Using equation of motion in vertical direction, assuming downward direction as positive :

v y = u y + a t v y = u y + a t

v y = 0 + 10 X 2 = 20 m / s v y = 0 + 10 X 2 = 20 m / s

Hence, the speed with which the ball was projected in horizontal direction is :

u x = v y = 20 m / s u x = v y = 20 m / s

Final velocity

Example 5

Problem : A ball “A” is thrown from the edge of building “h”, at an angle of 30° from the horizontal, in upward direction. Another ball ”B” is thrown at the same speed from the same position, making same angle with horizontal, in vertically downward direction. If "u" be the speed of projection, then find their speed at the time of striking the ground.

Solution : The horizontal components of velocity for two projectiles are equal. Further, horizontal component of velocity remains unaltered during projectile motion. The speed of the projectile at the time of striking depends solely on vertical component of velocity. For the shake of convenience of analysis, we consider point of projection as the origin of coordinate system and vertically downward direction as positive y - direction.

Figure 5
Projectile motion
 Projectile motion  (pmtq2a.gif)

Motion in vertical direction :

For A, u yA = - u sin 30 0 = - u 2 u yA = - u sin 30 0 = - u 2

For B, u yB = u sin 30 0 = u 2 u yB = u sin 30 0 = u 2

Thus, velocities in vertical direction are equal in magnitude, but opposite in direction. The ball,"A", which is thrown upward, returns after reaching the maximum vertical height. For consideration in vertical direction, the ball returns to the point of projection with same speed it was projected. What it means that the vertical component of velocity of ball "A" on return at the point projection is "u/2". This further means that two balls "A" and "B", as a matter of fact, travel down with same downward vertical component of velocity.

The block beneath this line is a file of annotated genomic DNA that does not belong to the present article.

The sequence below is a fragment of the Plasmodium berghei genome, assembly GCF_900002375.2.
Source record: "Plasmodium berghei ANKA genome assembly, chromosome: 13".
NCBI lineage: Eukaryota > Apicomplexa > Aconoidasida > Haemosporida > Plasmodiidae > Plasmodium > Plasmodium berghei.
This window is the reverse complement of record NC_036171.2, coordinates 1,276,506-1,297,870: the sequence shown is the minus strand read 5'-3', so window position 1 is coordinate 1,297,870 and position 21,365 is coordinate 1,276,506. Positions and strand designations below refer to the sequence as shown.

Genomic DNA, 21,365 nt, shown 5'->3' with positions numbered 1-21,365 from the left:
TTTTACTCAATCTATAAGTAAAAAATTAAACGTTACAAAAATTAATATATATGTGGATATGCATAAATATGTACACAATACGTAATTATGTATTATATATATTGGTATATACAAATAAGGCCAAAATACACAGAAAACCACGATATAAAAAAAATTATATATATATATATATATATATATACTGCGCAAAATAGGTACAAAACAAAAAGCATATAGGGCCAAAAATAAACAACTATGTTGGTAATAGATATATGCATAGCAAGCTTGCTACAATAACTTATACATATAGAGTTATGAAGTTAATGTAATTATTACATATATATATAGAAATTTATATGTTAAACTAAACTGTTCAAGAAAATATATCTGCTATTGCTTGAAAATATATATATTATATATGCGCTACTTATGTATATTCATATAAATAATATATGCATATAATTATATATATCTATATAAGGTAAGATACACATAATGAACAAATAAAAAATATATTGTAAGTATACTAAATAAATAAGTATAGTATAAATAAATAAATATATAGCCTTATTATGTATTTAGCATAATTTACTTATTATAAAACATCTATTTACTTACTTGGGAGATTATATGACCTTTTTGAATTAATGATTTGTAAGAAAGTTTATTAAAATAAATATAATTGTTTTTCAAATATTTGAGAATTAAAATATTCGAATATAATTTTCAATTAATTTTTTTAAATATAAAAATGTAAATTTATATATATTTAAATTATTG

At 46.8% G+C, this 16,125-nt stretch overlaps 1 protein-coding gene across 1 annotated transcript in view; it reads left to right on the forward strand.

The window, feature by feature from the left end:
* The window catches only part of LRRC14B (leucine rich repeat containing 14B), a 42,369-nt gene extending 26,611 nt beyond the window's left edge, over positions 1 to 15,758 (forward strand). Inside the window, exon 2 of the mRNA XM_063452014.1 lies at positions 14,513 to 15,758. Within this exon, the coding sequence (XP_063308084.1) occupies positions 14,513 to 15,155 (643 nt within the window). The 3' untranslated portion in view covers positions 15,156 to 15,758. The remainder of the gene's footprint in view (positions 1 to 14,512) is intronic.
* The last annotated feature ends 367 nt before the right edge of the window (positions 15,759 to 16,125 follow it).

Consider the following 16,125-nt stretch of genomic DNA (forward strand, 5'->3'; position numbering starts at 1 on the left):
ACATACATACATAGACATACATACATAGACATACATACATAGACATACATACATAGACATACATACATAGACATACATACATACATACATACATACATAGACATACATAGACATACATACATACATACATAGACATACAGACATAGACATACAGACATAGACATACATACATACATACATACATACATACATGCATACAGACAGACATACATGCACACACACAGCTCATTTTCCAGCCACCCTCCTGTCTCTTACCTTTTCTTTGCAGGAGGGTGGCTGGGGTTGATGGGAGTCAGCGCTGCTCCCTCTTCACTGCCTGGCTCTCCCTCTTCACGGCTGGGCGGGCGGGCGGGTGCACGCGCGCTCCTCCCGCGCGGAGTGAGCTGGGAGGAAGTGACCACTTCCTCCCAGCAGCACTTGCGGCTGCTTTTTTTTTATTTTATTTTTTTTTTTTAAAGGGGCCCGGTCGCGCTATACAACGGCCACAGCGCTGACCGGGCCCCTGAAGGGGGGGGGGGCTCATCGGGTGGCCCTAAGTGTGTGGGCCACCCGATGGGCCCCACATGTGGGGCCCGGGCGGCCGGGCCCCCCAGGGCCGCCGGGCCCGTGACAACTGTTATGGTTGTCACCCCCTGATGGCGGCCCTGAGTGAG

In other words, the ball "A" returns to its initial position acquiring same speed "u/2" as that of ball "B" before starting its downward journey. Thus, speeds of two balls are same i.e "u/2" for downward motion. Hence, two balls strike the ground with same speed. Let the final speed is "v".

Now, we apply equation of motion to determine the final speed in the vertical direction.

v y 2 = u y 2 + 2 g h v y 2 = u y 2 + 2 g h

Putting values, we have :

v y 2 = u 2 2 + 2 g h = u 2 + 8 g h 4 v y 2 = u 2 2 + 2 g h = u 2 + 8 g h 4

v y = u 2 + 8 g h 2 v y = u 2 + 8 g h 2

The horizontal component of velocity remains same during the journey. It is given as :

v x = u cos 30 0 = 3 u 2 v x = u cos 30 0 = 3 u 2

The resultant of two mutually perpendicular components is obtained, using Pythagoras theorem :

v 2 = v x 2 + v y 2 = 3 u 2 4 + u 2 + 8 g h 4 v 2 = v x 2 + v y 2 = 3 u 2 4 + u 2 + 8 g h 4

v 2 = 3 u 2 + u 2 + 8 g h 4 = u 2 + 2 g h v 2 = 3 u 2 + u 2 + 8 g h 4 = u 2 + 2 g h

v = u 2 + 2 g h v = u 2 + 2 g h